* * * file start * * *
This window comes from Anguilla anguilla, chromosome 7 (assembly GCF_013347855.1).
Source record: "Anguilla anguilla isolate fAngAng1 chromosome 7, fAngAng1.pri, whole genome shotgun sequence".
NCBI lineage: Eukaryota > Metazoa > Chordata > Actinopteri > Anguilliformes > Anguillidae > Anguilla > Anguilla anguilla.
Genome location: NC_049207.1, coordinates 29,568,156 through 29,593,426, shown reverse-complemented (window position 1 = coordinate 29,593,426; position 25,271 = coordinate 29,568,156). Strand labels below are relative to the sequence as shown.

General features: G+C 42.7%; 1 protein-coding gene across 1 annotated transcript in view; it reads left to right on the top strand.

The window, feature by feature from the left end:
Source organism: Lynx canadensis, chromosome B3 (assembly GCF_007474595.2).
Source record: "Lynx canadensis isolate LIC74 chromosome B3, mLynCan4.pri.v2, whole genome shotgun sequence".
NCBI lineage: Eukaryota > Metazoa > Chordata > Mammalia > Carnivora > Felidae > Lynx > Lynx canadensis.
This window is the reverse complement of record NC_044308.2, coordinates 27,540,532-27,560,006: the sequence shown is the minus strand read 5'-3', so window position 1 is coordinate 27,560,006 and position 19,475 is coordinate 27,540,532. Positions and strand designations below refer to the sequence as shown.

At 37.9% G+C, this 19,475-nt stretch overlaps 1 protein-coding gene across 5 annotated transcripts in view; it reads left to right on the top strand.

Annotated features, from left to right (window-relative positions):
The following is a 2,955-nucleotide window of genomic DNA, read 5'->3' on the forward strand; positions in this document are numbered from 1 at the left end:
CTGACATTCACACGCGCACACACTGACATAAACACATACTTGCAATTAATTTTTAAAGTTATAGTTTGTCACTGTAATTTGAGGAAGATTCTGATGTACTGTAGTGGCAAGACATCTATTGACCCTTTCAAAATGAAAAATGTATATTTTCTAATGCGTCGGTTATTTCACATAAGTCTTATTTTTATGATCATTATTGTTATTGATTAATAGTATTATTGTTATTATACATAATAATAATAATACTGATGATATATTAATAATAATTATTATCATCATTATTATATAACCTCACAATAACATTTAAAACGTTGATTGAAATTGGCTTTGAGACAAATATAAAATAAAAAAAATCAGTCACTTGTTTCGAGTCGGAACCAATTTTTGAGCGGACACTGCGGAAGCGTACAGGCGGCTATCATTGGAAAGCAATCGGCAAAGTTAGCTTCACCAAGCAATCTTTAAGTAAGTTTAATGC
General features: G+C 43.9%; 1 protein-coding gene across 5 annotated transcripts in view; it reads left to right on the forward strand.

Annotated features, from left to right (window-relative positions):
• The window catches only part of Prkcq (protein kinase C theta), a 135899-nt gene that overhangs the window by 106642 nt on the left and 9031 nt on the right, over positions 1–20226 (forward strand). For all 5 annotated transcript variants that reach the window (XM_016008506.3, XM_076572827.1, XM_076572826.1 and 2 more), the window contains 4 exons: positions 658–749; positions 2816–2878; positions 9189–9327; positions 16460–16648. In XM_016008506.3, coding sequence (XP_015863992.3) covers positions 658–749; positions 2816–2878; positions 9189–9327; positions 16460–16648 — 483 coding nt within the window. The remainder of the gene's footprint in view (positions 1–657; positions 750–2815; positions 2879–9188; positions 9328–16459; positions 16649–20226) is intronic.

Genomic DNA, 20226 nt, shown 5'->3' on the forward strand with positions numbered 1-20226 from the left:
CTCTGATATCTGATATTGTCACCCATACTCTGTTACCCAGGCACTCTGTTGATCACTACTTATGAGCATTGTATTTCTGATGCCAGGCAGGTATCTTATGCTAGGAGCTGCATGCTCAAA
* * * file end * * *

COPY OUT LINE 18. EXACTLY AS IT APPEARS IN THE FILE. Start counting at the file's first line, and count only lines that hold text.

Genomic DNA, 20226 nt, shown 5'->3' on the forward strand with positions numbered 1-20226 from the left: